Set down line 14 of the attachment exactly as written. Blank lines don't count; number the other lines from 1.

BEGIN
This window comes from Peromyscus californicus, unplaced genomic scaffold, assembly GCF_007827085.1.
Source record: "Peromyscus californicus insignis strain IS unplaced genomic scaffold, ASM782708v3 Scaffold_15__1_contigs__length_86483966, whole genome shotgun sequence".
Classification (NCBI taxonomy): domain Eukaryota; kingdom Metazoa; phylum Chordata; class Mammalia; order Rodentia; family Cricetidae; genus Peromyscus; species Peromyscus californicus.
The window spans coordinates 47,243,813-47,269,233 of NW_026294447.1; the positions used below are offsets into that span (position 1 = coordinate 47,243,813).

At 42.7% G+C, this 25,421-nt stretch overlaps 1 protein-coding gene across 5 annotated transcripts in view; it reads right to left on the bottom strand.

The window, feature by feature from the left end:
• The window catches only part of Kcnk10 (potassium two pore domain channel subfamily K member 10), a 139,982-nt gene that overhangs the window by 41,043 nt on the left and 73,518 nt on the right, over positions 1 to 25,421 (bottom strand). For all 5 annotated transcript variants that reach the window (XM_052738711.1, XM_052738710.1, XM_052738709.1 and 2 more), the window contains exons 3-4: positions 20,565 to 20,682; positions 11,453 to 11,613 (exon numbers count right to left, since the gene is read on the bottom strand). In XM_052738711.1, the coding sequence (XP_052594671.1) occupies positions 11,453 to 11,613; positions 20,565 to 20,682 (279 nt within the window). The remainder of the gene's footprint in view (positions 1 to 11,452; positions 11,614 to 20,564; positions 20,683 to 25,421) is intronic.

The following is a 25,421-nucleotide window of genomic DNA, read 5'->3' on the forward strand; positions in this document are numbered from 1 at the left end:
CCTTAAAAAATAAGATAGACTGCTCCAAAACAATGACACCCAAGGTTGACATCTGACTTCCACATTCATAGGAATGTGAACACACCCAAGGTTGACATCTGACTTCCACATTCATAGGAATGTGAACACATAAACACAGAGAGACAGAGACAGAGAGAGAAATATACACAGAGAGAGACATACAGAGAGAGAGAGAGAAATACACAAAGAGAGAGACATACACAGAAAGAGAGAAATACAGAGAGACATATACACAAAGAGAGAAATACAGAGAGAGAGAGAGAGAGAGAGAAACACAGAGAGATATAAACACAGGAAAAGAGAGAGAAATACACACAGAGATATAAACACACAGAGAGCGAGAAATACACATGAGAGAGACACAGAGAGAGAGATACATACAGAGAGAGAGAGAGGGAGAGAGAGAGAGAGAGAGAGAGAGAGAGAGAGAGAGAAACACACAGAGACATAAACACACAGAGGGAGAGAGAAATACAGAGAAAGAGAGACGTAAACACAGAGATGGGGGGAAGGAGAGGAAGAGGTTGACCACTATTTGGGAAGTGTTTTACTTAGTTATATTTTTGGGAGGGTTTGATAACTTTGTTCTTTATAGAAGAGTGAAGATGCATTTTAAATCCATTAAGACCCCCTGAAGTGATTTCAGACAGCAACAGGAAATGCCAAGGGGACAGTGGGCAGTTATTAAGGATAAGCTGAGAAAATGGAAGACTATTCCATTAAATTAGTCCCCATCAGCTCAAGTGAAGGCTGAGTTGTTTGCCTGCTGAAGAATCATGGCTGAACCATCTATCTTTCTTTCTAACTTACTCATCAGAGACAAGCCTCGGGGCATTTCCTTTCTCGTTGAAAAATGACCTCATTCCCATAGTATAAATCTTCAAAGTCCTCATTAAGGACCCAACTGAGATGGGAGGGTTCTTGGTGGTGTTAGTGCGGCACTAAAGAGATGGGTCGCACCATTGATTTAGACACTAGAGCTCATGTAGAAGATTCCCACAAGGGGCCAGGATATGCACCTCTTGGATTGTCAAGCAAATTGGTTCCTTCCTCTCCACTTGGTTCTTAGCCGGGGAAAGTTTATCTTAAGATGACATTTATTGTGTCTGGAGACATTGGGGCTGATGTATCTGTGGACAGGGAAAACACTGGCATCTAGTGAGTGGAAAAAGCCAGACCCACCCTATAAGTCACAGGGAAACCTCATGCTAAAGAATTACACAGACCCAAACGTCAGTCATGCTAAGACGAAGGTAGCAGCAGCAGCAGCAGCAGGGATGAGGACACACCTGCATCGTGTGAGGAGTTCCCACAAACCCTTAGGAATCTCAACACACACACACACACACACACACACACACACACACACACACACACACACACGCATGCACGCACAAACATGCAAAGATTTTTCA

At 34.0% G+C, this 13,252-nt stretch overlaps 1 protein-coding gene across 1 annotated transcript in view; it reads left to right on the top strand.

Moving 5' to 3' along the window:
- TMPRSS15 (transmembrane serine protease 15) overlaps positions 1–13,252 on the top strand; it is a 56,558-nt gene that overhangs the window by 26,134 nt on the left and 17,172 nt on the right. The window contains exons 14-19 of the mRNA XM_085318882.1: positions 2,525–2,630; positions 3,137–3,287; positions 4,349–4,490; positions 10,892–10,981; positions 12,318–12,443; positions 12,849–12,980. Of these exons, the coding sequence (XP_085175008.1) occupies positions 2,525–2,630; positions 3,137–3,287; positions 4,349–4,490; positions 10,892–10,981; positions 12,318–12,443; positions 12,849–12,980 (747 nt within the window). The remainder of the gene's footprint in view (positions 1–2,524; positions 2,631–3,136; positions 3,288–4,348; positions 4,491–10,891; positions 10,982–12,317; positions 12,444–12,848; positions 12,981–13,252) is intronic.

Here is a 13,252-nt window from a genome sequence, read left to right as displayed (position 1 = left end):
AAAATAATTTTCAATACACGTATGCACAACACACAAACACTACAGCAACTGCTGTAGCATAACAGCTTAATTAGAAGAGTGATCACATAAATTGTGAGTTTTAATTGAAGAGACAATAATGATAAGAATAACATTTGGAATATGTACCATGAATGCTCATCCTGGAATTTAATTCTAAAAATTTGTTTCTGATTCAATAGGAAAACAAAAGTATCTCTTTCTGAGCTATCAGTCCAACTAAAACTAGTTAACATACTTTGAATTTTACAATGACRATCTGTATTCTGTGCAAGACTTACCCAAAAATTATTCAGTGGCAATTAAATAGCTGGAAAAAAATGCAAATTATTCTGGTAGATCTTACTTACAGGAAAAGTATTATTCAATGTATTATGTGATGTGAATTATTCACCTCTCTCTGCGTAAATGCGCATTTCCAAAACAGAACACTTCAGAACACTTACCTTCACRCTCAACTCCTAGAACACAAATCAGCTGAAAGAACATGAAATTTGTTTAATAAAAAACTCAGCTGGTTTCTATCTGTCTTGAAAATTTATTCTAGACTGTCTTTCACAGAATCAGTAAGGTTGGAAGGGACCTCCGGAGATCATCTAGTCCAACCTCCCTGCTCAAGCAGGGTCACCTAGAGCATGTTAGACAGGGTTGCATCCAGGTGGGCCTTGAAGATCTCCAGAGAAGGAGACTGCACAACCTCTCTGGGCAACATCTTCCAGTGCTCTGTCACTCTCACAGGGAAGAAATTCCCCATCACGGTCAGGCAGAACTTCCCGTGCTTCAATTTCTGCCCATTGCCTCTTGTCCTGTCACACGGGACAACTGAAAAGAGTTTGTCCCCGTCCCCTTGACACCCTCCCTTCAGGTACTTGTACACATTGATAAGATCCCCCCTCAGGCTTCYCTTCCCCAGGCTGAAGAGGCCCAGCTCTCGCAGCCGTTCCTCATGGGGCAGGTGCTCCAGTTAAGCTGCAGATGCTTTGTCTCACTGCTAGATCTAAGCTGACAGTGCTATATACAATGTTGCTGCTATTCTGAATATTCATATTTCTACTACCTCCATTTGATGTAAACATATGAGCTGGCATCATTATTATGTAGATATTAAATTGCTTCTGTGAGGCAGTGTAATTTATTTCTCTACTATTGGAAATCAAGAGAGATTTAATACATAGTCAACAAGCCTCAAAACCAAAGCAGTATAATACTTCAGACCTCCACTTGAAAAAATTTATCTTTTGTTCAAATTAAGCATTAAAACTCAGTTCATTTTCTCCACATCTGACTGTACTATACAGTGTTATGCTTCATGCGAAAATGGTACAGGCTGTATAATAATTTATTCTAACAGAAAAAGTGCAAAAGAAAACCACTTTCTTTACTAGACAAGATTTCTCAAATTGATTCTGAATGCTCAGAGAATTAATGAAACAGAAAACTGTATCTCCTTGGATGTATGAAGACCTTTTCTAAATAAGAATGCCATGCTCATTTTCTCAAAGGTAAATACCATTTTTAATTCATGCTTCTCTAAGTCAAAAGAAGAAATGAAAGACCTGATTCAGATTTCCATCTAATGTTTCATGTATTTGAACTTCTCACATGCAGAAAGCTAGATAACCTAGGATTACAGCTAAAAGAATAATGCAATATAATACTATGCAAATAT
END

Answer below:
AAAATAATTTTCAATACACGTATGCACAACACACAAACACTACAGCAACTGCTGTAGCATAACAGCTTAATTAGAAGAGTGATCACATAAATTGTGAGTTTTAATTGAAGAGACAATAATGATAAGAATAACATTTGGAATATGTACCATGAATGCTCATCCTGGAATTTAATTCTAAAAATTTGTTTCTGATTCAATAGGAAAACAAAAGTATCTCTTTCTGAGCTATCAGTCCAACTAAAACTAGTTAACATACTTTGAATTTTACAATGACRATCTGTATTCTGTGCAAGACTTACCCAAAAATTATTCAGTGGCAATTAAATAGCTGGAAAAAAATGCAAATTATTCTGGTAGATCTTACTTACAGGAAAAGTATTATTCAATGTATTATGTGATGTGAATTATTCACCTCTCTCTGCGTAAATGCGCATTTCCAAAACAGAACACTTCAGAACACTTACCTTCACRCTCAACTCCTAGAACACAAATCAGCTGAAAGAACATGAAATTTGTTTAATAAAAAACTCAGCTGGTTTCTATCTGTCTTGAAAATTTATTCTAGACTGTCTTTCACAGAATCAGTAAGGTTGGAAGGGACCTCCGGAGATCATCTAGTCCAACCTCCCTGCTCAAGCAGGGTCACCTAGAGCATGTTAGACAGGGTTGCATCCAGGTGGGCCTTGAAGATCTCCAGAGAAGGAGACTGCACAACCTCTCTGGGCAACATCTTCCAGTGCTCTGTCACTCTCACAGGGAAGAAATTCCCCATCACGGTCAGGCAGAACTTCCCGTGCTTCAATTTCTGCCCATTGCCTCTTGTCCTGTCACACGGGACAACTGAAAAGAGTTTGTCCCCGTCCCCTTGACACCCTCCCTTCAGGTACTTGTACACATTGATAAGATCCCCCCTCAGGCTTCYCTTCCCCAGGCTGAAGAGGCCCAGCTCTCGCAGCCGTTCCTCATGGGGCAGGTGCTCCAGTTAAGCTGCAGATGCTTTGTCTCACTGCTAGATCTAAGCTGACAGTGCTATATACAATGTTGCTGCTATTCTGAATATTCATATTTCTACTACCTCCATTTGATGTAAACATATGAGCTGGCATCATTATTATGTAGATATTAAATTGCTTCTGTGAGGCAGTGTAATTTATTTCTCTACTATTGGAAATCAAGAGAGATTTAATACATAGTCAACAAGCCTCAAAACCAAAGCAGTATAATACTTCAGACCTCCACTTGAAAAAATTTATCTTTTGTTCAAATTAAGCATTAAAACTCAGTTCATTTTCTCCACATCTGACTGTACTATACAGTGTTATGCTTCATGCGAAAATGGTACAGGCTGTATAATAATTTATTCTAACAGAAAAAGTGCAAAAGAAAACCACTTTCTTTACTAGACAAGATTTCTCAAATTGATTCTGAATGCTCAGAGAATTAATGAAACAGAAAACTGTATCTCCTTGGATGTATGAAGACCTTTTCTAAATAAGAATGCCATGCTCATTTTCTCAAAGGTAAATACCATTTTTAATTCATGCTTCTCTAAGTCAAAAGAAGAAATGAAAGACCTGATTCAGATTTCCATCTAATGTTTCATGTATTTGAACTTCTCACATGCAGAAAGCTAGATAACCTAGGATTACAGCTAAAAGAATAATGCAATATAATACTATGCAAATAT